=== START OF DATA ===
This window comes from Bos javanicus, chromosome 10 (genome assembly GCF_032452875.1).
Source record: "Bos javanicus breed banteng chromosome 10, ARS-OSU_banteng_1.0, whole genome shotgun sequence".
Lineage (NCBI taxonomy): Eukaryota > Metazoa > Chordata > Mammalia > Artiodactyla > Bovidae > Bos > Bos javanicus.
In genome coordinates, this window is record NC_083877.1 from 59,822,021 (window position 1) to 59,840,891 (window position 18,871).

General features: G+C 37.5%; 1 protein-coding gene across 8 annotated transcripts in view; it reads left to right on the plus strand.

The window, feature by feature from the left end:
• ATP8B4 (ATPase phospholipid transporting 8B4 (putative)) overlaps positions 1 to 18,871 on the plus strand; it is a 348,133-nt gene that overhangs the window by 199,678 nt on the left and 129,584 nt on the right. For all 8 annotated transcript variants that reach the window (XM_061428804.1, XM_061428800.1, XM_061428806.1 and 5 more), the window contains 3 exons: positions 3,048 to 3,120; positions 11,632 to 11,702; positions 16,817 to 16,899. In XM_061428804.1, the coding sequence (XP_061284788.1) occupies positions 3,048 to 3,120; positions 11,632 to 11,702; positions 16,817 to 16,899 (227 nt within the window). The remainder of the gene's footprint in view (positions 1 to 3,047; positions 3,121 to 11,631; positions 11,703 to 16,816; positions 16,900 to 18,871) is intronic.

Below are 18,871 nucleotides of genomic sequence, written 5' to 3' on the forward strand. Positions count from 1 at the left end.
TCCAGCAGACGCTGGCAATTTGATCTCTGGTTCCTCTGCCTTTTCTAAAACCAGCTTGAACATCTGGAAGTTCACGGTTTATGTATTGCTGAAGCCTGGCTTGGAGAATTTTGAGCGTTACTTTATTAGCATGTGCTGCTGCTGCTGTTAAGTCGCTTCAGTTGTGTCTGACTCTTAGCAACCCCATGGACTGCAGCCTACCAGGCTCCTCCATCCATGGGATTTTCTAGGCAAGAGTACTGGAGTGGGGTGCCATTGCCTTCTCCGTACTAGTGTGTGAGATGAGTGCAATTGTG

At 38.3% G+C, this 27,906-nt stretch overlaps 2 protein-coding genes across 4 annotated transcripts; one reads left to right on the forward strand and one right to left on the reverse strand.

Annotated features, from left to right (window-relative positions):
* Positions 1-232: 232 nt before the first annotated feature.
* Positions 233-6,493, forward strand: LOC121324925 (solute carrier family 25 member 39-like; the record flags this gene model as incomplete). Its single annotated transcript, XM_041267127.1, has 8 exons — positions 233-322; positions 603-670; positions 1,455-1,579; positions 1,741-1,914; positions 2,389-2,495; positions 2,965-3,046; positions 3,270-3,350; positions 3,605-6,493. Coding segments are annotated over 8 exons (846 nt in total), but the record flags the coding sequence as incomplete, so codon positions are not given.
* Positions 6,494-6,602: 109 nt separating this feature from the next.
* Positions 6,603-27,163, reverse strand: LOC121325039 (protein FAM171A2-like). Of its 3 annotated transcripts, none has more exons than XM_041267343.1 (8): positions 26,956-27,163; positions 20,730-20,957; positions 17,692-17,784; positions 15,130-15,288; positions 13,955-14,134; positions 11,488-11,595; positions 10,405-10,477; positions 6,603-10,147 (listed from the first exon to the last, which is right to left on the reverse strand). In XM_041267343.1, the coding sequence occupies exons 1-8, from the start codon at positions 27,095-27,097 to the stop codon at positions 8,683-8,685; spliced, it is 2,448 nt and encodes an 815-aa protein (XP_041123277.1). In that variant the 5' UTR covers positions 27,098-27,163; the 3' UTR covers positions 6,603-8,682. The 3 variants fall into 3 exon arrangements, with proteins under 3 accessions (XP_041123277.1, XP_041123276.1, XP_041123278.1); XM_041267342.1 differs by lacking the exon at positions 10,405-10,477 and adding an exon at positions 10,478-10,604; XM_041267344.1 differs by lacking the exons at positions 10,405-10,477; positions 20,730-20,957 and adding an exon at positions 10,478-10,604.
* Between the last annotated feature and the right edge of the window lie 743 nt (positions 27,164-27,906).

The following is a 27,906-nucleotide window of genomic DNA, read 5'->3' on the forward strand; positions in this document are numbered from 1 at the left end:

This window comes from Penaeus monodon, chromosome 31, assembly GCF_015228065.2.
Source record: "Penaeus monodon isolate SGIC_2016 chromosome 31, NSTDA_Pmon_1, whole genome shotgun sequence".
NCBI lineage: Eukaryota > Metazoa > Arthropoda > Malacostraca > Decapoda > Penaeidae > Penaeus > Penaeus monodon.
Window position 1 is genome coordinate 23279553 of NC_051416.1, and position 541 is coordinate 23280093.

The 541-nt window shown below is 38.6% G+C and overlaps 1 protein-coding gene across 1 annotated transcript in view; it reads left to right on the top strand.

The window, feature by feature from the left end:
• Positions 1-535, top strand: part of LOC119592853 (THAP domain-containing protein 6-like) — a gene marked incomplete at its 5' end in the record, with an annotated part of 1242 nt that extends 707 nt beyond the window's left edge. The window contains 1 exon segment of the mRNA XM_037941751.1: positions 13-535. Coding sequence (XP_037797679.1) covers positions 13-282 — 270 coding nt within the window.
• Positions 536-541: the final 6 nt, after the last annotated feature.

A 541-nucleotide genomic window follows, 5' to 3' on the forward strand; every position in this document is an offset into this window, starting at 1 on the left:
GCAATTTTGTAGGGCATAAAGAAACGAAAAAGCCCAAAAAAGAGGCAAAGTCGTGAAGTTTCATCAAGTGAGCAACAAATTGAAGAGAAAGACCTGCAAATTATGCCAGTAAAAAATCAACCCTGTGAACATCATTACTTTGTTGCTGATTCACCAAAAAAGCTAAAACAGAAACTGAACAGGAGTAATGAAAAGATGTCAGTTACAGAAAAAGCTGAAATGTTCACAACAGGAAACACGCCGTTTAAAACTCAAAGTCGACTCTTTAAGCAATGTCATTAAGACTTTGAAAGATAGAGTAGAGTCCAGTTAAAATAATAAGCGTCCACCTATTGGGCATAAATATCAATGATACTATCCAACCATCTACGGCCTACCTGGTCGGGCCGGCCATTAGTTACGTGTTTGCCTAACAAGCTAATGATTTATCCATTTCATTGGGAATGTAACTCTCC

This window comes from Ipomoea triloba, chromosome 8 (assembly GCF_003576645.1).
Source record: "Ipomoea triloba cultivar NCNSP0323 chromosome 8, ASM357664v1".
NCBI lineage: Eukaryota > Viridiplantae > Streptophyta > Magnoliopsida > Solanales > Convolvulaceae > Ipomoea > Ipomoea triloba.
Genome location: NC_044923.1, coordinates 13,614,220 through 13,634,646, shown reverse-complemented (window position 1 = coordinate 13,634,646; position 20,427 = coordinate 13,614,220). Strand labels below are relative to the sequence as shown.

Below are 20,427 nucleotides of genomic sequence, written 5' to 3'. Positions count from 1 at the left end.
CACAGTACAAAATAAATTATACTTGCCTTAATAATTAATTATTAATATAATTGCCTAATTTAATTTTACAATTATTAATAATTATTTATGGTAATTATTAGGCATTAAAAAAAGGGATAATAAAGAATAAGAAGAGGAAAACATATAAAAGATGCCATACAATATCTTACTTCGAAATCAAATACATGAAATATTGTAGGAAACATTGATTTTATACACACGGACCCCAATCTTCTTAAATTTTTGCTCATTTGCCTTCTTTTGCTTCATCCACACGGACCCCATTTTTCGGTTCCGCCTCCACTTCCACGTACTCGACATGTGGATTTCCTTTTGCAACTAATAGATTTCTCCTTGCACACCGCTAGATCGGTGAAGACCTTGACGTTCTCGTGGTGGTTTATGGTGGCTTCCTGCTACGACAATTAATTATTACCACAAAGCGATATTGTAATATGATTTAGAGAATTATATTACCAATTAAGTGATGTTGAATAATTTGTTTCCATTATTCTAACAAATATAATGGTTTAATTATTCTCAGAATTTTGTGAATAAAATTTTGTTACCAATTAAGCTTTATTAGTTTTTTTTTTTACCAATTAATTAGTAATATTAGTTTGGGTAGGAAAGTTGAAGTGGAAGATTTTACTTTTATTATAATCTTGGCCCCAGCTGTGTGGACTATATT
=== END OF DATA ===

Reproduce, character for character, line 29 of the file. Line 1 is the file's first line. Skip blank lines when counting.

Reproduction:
Source record: "Ipomoea triloba cultivar NCNSP0323 chromosome 8, ASM357664v1".